Julie Seraphinoff Price always followed the work of journalists. Whether they were covering the Watergate scandal, the Vietnam War, or smaller things, Price always woke up to newspapers on the table. She liked reading it, became interested in writing it and soon decided to become involved with her high school yearbook.
After around 47 years in journalism, including 28 at MIPA and 25 teaching at Haslett High School, Price works part time as the Managing Editor at East Lansing Info (ELi). She returned to MIPA Monday evening to host a press conference. She spoke about herself and students were given the opportunity to ask questions.
The conference began with Price sharing background information and talking about her inspirations and career.
Starting with a mentorship writing at a small local paper, Price pursued journalism at MSU and began writing and editing for local newspapers around the state and in California. She ended up at the Lansing State Journal but then elected to return to MSU for a teacher certification.
“I wanted to teach high school journalism,” Price said. “I wanted to work with your age group to have a voice, because reporting in my small town, I really saw the young kids and [saw] that they had so much to say.”
After sharing about her background, Price opened the floor for questions. All students who wished to ask a question were able to and the conference ended before the 9 p.m. cutoff. Questions varied, from asking about Price’s personal history and career.
The question and answer section began with a question from Allegra Blackwood, of Ann Arbor Community High School. Blackwood asked Price about the importance of MIPA.
For Price, MIPA helped guide her towards the beginning of her career, as she came into teaching after being a practicing journalist and had to deal with numerous challenges.
“At one point you mentioned MIPA saved your career. What do you mean by that?” Blackwood inquired.
“Sometimes, I was not well liked because of what the kids were doing. So I needed a support group. MIPA became that,” Price said. “It changed me as a teacher. I had the journalism part of it but [not] how to be a good adviser. To coach kids on how to be good journalists. I had really good support from it.”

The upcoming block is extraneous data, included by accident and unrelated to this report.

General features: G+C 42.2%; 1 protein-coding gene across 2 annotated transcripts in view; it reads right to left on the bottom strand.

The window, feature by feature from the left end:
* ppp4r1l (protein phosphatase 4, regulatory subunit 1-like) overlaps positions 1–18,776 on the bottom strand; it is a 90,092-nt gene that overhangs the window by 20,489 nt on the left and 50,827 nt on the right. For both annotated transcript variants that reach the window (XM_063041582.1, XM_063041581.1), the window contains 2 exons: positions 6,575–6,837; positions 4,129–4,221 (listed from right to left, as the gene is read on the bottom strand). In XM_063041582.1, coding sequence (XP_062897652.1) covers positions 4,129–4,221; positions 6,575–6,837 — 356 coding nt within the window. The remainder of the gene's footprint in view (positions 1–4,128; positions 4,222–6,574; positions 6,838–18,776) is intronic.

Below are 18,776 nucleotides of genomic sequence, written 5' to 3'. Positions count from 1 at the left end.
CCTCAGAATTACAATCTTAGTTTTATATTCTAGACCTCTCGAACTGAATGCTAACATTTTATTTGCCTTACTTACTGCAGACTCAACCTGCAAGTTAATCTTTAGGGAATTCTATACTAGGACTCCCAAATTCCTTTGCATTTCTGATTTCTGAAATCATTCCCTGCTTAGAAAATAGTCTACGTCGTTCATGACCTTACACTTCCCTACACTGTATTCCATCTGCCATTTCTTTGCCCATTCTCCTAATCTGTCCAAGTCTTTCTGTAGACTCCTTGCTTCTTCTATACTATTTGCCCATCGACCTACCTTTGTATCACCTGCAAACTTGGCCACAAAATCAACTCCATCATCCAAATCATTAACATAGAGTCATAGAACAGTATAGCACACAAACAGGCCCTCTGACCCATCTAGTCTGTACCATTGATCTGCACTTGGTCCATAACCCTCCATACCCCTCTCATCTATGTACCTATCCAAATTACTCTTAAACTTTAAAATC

Price spoke about her perspectives on community and local news, including the importance of her own publication, East Lansing Info, when asked by students about it. The first question that prompted Price to speak about ELi asked about her best experience being a managing editor. For Price, this proved to be the shooting on Feb. 13, 2023 at MSU, which killed three students and left five others in critical condition, resulting in an area-wide shelter-in-place.
The diligent work she and her team put in made for a memorable moment. With police searching the area and reporters flocking to the scene from across the state, Price and her team were able to stay focused on the mission of their publication.
“At that moment, I was upstairs at my computer working. Alice was reporting from the school school board meeting, locked down,” Price said. “We were tracking all the scanner apps. I mean, the rumors going around. It was so very, very scary.”
She went on to talk about the process of filtering through information, and the importance of only publishing based on official communications, not the police radio. Following the shooting, her team became responsible for follow-up coverage, including mental health resources for the community– something not reported on by larger outlets. More information on the coverage that night can be found on ELi’s site.